Japanese series Tokyo Alice Season 1 unfortunately provides a wafer-thin story and character development, making the Amazon Original Series a real shame.
It seems after Netflix’s success in the Asian market for streaming content, Amazon is looking to tap into the same goldmine – Japanese series Tokyo Alice Season 1 parachuted onto the platform on June 21st, with barely any advertisement beforehand. Like Netflix, they tend to slip these series on in the hope that the West embrace it just by accident. Well, fortunately for me, I keep an eye on these things, but I kind of wish I didn’t, because the Amazon Original series is kind of bizarre.
Or maybe it is the way it opened in the first ever episode; Tokyo Alice is constructed around four women whom all have varying romances and are at different stages of their career. The Japanese series opens up with the strangest of intentions to try and draw the audience in, before introducing each character with title screens. Amazon series Tokyo Alice portrays these protagonists differently; a shopaholic, a manga artist who is heartbroken by her ex, a careerist and a romantic. Imagine if they all walked into a bar?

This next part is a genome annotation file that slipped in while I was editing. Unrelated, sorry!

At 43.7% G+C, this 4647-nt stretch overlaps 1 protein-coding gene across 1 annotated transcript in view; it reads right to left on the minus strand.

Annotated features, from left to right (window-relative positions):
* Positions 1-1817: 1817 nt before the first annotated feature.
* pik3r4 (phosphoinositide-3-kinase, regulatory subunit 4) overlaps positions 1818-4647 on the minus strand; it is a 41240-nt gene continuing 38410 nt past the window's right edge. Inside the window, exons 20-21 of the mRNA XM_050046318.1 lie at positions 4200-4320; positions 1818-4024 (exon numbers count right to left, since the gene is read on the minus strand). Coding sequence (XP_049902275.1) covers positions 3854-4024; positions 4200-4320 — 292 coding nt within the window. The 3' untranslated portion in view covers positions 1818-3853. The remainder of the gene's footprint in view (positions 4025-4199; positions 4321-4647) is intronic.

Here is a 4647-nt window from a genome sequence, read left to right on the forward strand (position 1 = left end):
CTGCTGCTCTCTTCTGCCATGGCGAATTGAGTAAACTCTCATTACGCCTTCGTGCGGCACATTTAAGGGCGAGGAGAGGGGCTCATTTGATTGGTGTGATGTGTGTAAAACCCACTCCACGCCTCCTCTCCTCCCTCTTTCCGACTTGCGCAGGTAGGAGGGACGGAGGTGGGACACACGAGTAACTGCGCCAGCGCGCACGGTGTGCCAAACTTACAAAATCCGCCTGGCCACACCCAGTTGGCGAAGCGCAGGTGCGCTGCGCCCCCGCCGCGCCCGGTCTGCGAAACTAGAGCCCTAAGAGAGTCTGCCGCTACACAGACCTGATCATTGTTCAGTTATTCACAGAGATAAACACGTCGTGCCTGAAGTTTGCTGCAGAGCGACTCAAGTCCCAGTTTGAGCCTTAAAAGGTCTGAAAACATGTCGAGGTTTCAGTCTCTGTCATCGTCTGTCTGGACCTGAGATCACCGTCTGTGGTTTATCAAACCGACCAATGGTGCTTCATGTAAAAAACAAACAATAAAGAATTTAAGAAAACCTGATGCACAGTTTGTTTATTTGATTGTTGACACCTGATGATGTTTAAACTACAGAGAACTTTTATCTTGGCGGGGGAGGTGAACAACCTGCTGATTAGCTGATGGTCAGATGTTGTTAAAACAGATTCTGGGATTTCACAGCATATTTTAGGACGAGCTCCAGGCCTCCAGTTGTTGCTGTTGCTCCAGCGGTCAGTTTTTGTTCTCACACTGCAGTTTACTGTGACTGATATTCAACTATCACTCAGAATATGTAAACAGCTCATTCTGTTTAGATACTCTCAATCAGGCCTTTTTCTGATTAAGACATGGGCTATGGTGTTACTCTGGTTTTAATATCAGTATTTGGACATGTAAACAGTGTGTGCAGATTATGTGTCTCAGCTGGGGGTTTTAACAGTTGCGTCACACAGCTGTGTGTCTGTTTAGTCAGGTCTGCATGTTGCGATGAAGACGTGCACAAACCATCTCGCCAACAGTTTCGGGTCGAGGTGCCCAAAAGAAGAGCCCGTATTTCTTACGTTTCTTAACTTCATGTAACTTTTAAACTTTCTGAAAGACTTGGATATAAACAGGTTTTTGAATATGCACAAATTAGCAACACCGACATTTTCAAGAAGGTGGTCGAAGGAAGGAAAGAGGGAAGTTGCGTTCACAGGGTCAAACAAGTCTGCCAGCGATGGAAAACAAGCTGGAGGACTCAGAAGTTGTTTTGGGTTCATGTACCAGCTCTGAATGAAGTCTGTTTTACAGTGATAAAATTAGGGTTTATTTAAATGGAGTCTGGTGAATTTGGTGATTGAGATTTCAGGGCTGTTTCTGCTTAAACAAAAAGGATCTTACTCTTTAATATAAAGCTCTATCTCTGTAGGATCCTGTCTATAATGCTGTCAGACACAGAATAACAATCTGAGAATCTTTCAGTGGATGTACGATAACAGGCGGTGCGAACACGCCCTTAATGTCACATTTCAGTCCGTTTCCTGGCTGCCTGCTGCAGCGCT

Japanese series Tokyo Alice is not brave, and pointedly unimaginative with its characters. The Amazon Original prefers to play it safe with the characters, with wafer-thin development and focusing on just story progression alone. Each episode is 30 minutes long, but it wastes time bamboozling through each scenario like there is space for a feature-length. I just wanted the characters to be more enticing, but it’s bland, boring and unoriginal.
It may sound like I am unreasonably pessimistic about this series, but from the start, you know what type of content you are experiencing, and unfortunately, despite Tokyo Alice attempting to form four women together in some courageous sisterhood, the Amazon series is two-dimensional and is purely served for entertainment purposes.
The Japanese series is a real shame – the premise had promise.
Daniel Hart is the Co-Founder of Ready Steady Cut and has operated as Editor-in-Chief since 2017.